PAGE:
JP Morgan executives have said they would cut JP Morgan people to make room for Bear Stearns executives they want to keep.
A spokeswoman for JP Morgan confirmed the cuts and said many of the people leaving were junior bankers.
Still, the layoffs are some of the stiffest on Wall Street amid the current profit drought. Most firms have been cutting between 5 percent and 10 percent of their staff; the JP Morgan cuts may run deeper even though the bank hasn't been stung as hard as other firms with losses related to investments in subprime bonds.
There are as many as 1,000 executives in the firm's investment banking department, the spokeswoman said, meaning once the final tally of cuts is known, the total number of job reductions could be closer to 20 percent or possibly more.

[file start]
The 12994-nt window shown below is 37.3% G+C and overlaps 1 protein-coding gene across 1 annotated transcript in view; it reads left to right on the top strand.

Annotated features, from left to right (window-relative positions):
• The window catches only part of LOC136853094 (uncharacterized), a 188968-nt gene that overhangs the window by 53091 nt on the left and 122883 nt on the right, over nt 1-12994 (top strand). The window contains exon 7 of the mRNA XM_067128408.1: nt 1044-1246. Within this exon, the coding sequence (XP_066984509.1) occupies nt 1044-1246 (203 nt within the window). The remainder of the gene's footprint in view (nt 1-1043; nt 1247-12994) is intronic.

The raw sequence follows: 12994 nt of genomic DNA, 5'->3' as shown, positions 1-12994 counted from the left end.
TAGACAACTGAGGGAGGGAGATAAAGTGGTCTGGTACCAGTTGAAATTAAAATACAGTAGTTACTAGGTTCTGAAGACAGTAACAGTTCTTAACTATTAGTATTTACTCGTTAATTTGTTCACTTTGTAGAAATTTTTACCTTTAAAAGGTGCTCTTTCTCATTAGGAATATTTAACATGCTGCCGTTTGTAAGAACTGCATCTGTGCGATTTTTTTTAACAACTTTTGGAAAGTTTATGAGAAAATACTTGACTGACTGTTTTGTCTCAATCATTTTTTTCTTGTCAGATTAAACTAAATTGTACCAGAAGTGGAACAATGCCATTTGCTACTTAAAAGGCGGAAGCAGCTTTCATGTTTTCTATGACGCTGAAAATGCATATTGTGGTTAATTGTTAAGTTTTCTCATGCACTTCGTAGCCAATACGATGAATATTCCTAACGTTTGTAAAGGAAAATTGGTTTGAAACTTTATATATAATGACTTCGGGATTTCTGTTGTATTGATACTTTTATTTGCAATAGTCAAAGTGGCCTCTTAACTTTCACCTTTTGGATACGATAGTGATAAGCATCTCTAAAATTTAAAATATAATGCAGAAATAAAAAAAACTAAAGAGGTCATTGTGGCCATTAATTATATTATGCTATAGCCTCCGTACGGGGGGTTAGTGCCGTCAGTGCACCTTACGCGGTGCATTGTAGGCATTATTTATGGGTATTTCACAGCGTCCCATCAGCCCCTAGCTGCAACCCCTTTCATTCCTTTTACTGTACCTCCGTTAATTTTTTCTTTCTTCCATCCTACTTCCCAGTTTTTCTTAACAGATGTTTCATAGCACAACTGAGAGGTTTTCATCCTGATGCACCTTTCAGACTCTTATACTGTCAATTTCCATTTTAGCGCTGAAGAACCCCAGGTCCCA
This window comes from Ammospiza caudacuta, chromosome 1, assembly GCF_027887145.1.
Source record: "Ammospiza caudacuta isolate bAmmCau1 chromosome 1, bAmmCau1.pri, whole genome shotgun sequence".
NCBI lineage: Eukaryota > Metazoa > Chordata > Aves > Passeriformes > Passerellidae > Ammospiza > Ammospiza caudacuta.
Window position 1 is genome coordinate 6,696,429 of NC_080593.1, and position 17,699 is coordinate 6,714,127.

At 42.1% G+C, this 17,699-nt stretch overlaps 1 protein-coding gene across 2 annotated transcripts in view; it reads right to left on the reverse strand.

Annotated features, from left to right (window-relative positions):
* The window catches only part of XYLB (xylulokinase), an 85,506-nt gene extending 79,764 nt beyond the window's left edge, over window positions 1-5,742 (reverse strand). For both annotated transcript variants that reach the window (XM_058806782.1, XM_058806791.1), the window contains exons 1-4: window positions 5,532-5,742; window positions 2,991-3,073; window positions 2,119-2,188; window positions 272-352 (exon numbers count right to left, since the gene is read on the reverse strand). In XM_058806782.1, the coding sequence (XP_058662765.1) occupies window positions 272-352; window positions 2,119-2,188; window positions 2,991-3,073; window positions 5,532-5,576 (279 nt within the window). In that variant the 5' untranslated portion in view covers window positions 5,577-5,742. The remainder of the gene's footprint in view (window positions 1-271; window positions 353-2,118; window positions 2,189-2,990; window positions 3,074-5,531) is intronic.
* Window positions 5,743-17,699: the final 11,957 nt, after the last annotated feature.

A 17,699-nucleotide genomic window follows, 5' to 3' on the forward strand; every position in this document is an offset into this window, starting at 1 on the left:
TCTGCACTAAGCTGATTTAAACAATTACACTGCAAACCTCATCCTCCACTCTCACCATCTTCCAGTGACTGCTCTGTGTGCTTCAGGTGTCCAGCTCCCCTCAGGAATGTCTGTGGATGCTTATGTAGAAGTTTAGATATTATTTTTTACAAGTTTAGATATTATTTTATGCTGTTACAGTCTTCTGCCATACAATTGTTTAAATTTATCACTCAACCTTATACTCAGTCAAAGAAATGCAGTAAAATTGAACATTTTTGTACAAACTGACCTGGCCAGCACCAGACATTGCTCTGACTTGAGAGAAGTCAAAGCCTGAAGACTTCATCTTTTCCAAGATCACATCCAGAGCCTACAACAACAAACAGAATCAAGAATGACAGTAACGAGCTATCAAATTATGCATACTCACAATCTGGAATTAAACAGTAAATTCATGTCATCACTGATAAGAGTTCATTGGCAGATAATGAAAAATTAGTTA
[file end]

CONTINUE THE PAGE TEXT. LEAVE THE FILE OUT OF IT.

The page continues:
As many as half the people in the mergers and acquisition department were told they no longer have jobs, one executive told CNBC.
And JP Morgan CEO Jamie Dimon is looking to cut even deeper into other areas of the firm's workforce to reflect both the soured business conditions as well the addition of employees following the Bear Stearns purchase.
Dimon is one of Wall Street's most prolific cost-cutters; earlier in the year, he told investors he wanted to create a "fortress-like" balance sheet that could withstand the credit crisis and put JP Morgan in a position to take on perennial Wall Street powerhouse Goldman Sachs, Bill Smith, who runs Smith Asset Management in New York, said.